?Includes and Overlays
Includes are a Pentaho extension to the XUL specification that allow a more traditional way of breaking up a XUL document. Using Pentaho includes, the included context is completely unaware of the context it's being included into. This is perfect for shared components such as a common publishing dialog that are used across multiple applications. The simplest form of an include requires only the classpath to the include file:
Note the "<pen:.." prefix on the include tag. This tells the parser that include is a Pentaho only element.
The code above will include the contents of myInclude.xul just below the window element. There are times when you may want to separate out content into an include, but doing so will result in invalid XML. For instance, if you remove the content from the tabpanel below and put it in an include file, it will lack a root element:
To solve this problem you have to wrap the button and label in a dummy root within the include file, then in the include declaration add the attribute ignoreroot="true". In the example below, this will skip the window element in the include and place the button and label in the tabpanel:
== Event handling with include files ==
You may end up including entire separate applications as dialogs in your XUL application. These are bound to have event handlers and onload declarations in their root elements, but you never have to worry about it because the XUL parser will bring in all event handler declarations and combine onload attributes.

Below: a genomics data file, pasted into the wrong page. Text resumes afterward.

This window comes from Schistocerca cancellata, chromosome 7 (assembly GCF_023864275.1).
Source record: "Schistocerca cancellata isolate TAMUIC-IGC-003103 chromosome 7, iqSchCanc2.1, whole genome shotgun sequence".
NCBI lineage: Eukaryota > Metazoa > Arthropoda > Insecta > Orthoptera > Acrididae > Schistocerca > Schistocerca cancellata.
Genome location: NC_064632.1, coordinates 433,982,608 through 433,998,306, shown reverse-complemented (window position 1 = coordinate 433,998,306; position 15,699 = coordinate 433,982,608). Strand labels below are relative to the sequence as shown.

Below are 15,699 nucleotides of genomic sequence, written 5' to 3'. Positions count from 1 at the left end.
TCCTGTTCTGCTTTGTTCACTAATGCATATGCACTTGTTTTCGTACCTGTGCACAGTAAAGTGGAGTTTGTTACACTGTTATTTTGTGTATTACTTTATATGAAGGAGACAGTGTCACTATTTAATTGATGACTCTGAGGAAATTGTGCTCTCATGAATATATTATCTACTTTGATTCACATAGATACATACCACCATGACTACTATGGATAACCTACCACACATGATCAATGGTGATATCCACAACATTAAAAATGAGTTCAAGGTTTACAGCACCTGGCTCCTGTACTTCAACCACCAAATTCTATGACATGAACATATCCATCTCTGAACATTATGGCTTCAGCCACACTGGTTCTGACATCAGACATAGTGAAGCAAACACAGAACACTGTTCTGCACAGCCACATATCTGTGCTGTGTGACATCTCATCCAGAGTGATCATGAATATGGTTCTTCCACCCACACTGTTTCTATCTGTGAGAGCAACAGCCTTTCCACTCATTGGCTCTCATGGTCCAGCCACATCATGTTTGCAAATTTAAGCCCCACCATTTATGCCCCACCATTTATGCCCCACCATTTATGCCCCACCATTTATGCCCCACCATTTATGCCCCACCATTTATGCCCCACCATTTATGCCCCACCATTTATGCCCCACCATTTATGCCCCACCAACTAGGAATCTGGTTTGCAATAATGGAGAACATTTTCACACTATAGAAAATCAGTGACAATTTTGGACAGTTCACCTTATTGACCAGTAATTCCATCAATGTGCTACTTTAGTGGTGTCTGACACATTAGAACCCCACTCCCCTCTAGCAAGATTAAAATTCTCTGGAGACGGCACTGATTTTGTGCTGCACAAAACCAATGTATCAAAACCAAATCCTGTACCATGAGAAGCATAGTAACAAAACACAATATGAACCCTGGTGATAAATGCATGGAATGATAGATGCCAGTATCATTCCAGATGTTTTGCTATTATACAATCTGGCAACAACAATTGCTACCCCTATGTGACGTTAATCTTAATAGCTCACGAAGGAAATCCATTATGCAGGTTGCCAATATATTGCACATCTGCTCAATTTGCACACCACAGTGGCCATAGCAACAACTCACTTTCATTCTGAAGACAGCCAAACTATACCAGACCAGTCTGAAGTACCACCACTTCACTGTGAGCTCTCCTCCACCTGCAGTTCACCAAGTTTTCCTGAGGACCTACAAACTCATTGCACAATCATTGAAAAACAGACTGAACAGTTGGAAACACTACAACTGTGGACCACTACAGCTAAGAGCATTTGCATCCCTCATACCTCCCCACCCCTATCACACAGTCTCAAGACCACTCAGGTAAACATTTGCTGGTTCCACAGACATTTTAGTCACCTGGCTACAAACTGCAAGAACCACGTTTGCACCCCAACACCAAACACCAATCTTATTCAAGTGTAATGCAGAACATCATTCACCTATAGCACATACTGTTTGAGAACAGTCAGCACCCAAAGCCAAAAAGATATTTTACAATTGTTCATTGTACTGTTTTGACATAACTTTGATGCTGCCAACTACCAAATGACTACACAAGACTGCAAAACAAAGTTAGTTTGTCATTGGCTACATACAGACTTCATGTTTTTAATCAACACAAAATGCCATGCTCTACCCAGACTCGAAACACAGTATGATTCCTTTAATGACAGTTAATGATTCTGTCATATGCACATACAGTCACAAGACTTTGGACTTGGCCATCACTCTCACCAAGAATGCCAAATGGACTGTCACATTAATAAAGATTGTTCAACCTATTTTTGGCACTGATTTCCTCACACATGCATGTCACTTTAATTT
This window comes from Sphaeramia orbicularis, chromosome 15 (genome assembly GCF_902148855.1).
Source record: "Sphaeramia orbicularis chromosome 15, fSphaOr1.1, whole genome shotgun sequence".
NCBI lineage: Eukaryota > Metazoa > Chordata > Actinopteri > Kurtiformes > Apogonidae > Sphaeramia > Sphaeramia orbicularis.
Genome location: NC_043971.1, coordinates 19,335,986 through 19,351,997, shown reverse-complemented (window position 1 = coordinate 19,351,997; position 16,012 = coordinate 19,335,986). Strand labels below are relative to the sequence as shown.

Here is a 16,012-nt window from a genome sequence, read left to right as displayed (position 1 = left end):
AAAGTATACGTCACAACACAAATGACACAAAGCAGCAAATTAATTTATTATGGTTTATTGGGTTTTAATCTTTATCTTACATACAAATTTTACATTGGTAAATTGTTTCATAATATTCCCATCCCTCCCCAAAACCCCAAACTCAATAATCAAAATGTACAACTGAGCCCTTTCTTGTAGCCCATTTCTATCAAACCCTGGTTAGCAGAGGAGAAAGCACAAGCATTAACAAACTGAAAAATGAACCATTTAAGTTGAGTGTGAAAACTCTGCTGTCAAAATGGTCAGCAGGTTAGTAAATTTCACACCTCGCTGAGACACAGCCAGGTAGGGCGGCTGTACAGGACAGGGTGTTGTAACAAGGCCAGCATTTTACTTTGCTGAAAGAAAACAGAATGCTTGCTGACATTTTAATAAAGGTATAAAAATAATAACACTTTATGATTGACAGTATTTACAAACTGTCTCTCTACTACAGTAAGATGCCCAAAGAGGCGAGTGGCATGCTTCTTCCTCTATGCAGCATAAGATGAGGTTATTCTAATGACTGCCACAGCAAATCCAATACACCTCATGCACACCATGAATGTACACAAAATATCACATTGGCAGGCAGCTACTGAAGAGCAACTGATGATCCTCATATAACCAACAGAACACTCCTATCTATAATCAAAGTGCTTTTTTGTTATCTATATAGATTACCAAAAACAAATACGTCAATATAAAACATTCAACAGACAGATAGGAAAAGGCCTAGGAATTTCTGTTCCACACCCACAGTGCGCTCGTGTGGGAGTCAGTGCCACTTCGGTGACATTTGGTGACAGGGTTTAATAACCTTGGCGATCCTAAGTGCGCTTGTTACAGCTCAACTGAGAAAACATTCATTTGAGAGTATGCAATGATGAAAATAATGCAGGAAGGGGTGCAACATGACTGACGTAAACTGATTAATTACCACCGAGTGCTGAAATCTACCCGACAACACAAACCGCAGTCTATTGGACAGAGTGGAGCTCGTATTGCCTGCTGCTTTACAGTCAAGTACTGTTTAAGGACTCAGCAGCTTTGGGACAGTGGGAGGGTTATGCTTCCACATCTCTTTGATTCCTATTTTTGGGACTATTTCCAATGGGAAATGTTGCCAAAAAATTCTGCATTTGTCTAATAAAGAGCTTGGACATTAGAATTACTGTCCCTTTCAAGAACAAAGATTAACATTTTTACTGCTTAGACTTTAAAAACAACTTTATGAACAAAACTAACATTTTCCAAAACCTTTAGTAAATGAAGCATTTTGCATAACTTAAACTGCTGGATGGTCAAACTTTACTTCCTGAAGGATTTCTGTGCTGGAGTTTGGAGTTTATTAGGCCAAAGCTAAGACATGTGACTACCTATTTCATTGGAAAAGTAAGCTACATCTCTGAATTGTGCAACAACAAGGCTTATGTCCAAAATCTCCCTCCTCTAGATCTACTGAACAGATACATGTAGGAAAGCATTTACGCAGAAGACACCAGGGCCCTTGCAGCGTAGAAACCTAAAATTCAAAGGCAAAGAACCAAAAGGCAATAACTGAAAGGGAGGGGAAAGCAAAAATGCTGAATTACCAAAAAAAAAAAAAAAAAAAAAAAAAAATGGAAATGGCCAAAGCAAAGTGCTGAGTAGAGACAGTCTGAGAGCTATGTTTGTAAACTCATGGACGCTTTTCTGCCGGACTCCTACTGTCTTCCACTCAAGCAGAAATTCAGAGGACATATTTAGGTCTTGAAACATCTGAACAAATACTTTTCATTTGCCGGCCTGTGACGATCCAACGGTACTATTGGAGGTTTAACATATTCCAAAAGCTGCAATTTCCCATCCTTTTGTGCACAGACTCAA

== Internationalization ==
By default, the parser will look for a resource bundle with the base name of your include document. In the example above, org/class/path/to/myInclude.properties is the default property file of org/class/path/to/myInclude. If it fails to find that message bundle, it will then try the main application bundle.
You can alternately supply a different resource bundle base name to the parser by adding a resource attribute to the include declaration:
== Overlays ==
Up to this point, the include examples have encompassed all of the context of the include file, perhaps skipping over the root element. While this will suit the majority of your needs, you may want to tailor the include to fit your particular application by removing or adding elements. You can accomplish this by combining includes with overlays, which are dependent on knowing the structure of your main XUL file in order to "match-up" or "overlay" themselves into the XUL document. The syntax is simple:
<overlay src="includeOverlay.xul" />
For more information, consult the Mozilla documentation